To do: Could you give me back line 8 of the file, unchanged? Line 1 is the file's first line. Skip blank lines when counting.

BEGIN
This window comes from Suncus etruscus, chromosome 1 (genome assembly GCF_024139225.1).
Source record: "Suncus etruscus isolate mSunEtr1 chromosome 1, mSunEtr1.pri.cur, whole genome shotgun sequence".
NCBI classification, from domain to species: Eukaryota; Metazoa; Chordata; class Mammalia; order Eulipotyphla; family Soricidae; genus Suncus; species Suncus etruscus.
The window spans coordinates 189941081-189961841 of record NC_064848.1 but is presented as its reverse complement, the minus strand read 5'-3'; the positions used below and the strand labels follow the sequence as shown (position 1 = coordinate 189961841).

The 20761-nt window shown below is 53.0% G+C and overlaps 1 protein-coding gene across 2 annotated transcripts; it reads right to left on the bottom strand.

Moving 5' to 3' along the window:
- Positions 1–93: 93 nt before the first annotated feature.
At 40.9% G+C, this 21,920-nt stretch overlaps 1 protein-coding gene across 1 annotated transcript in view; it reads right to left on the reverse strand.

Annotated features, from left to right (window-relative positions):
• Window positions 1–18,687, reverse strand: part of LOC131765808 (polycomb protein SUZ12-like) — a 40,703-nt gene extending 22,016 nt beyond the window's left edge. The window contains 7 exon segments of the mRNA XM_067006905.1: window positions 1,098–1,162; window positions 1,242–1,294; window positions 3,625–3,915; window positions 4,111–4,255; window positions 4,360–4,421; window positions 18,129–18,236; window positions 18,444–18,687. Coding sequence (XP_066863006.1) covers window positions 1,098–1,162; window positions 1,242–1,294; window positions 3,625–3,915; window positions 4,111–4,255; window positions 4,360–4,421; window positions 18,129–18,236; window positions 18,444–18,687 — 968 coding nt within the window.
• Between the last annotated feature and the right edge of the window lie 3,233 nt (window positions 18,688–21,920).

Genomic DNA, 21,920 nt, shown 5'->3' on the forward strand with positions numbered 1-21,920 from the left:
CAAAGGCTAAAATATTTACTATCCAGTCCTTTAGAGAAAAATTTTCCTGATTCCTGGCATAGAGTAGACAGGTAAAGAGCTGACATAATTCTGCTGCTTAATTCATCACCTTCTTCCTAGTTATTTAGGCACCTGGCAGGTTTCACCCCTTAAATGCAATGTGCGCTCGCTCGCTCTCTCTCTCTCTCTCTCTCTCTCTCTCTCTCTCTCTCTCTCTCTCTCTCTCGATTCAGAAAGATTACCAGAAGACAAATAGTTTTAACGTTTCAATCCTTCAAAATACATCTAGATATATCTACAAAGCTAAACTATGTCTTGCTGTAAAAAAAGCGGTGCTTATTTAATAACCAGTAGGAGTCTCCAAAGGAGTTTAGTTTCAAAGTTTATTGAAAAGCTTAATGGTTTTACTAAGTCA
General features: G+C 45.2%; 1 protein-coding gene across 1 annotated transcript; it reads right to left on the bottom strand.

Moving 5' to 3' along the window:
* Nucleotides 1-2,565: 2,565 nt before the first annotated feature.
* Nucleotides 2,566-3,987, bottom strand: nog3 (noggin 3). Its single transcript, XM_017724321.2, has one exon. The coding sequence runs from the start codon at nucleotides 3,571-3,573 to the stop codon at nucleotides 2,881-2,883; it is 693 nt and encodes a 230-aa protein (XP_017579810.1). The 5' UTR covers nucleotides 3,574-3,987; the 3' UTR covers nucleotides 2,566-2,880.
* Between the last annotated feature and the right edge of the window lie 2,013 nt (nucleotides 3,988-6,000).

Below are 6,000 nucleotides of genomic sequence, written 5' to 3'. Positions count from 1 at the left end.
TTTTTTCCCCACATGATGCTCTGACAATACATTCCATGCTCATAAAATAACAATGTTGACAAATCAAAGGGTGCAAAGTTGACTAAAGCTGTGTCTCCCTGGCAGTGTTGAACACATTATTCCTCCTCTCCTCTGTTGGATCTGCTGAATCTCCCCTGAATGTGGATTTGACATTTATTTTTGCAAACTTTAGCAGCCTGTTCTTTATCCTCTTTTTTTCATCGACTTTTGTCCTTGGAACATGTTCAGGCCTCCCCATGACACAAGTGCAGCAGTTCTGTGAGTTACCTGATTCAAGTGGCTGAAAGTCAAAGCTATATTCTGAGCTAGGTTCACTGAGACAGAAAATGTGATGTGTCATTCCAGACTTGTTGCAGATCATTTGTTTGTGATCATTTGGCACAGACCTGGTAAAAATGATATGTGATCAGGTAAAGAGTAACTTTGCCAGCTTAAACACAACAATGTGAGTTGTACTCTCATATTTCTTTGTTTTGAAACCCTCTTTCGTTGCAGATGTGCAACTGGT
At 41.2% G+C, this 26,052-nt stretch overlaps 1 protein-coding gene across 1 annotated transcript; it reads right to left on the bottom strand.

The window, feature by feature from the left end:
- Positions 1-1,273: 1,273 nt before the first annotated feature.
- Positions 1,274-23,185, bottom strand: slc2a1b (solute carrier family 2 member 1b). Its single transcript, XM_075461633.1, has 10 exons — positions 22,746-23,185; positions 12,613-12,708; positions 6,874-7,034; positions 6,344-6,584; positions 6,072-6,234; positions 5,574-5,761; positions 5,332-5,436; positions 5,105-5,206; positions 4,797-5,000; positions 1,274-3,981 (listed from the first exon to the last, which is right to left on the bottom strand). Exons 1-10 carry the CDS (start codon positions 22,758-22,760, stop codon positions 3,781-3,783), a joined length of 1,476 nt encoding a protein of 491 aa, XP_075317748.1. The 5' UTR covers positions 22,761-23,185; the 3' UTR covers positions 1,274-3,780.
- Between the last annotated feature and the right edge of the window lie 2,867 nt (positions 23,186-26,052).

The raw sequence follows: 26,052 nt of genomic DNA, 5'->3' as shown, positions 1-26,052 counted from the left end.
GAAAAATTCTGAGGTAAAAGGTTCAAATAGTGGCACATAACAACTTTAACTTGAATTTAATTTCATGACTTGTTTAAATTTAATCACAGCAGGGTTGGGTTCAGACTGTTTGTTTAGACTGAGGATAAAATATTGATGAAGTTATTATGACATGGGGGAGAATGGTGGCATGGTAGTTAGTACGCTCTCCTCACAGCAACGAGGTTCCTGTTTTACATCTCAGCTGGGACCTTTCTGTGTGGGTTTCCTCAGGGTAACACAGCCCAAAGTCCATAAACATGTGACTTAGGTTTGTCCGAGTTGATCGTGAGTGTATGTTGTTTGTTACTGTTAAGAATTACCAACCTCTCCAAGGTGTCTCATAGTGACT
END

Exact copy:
At 40.9% G+C, this 21,920-nt stretch overlaps 1 protein-coding gene across 1 annotated transcript in view; it reads right to left on the reverse strand.